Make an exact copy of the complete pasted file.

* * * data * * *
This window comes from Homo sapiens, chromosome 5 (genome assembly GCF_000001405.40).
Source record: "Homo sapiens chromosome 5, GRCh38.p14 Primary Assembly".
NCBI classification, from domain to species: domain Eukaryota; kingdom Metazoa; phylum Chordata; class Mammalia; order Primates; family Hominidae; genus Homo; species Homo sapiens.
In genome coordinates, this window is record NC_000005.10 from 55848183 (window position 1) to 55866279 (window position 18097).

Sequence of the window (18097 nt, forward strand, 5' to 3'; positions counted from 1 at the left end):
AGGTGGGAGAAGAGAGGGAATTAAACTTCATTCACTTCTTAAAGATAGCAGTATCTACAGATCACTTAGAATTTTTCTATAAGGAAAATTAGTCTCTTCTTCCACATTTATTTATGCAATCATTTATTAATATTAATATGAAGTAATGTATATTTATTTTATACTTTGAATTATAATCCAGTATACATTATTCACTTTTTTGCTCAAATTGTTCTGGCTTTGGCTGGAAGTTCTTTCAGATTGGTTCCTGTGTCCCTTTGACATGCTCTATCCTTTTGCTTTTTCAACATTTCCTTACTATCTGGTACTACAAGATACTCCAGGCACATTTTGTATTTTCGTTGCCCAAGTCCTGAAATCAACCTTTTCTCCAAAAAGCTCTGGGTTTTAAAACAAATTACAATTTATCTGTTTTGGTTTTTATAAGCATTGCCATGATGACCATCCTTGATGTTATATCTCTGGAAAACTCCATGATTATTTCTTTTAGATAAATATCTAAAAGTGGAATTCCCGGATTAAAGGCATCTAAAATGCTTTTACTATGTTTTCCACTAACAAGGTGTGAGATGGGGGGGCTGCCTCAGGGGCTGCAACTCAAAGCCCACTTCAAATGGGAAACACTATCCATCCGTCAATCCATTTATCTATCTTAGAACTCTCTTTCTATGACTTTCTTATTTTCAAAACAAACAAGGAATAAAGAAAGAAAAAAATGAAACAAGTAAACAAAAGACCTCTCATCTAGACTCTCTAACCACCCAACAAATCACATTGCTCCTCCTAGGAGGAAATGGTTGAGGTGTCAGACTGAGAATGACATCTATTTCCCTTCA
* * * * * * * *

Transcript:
This window comes from Homo sapiens, chromosome 5 (genome assembly GCF_000001405.40).
Source record: "Homo sapiens chromosome 5, GRCh38.p14 Primary Assembly".
NCBI classification, from domain to species: domain Eukaryota; kingdom Metazoa; phylum Chordata; class Mammalia; order Primates; family Hominidae; genus Homo; species Homo sapiens.
In genome coordinates, this window is record NC_000005.10 from 55848183 (window position 1) to 55866279 (window position 18097).

Sequence of the window (18097 nt, forward strand, 5' to 3'; positions counted from 1 at the left end):
AGGTGGGAGAAGAGAGGGAATTAAACTTCATTCACTTCTTAAAGATAGCAGTATCTACAGATCACTTAGAATTTTTCTATAAGGAAAATTAGTCTCTTCTTCCACATTTATTTATGCAATCATTTATTAATATTAATATGAAGTAATGTATATTTATTTTATACTTTGAATTATAATCCAGTATACATTATTCACTTTTTTGCTCAAATTGTTCTGGCTTTGGCTGGAAGTTCTTTCAGATTGGTTCCTGTGTCCCTTTGACATGCTCTATCCTTTTGCTTTTTCAACATTTCCTTACTATCTGGTACTACAAGATACTCCAGGCACATTTTGTATTTTCGTTGCCCAAGTCCTGAAATCAACCTTTTCTCCAAAAAGCTCTGGGTTTTAAAACAAATTACAATTTATCTGTTTTGGTTTTTATAAGCATTGCCATGATGACCATCCTTGATGTTATATCTCTGGAAAACTCCATGATTATTTCTTTTAGATAAATATCTAAAAGTGGAATTCCCGGATTAAAGGCATCTAAAATGCTTTTACTATGTTTTCCACTAACAAGGTGTGAGATGGGGGGGCTGCCTCAGGGGCTGCAACTCAAAGCCCACTTCAAATGGGAAACACTATCCATCCGTCAATCCATTTATCTATCTTAGAACTCTCTTTCTATGACTTTCTTATTTTCAAAACAAACAAGGAATAAAGAAAGAAAAAAATGAAACAAGTAAACAAAAGACCTCTCATCTAGACTCTCTAACCACCCAACAAATCACATTGCTCCTCCTAGGAGGAAATGGTTGAGGTGTCAGACTGAGAATGACATCTATTTCCCTTCA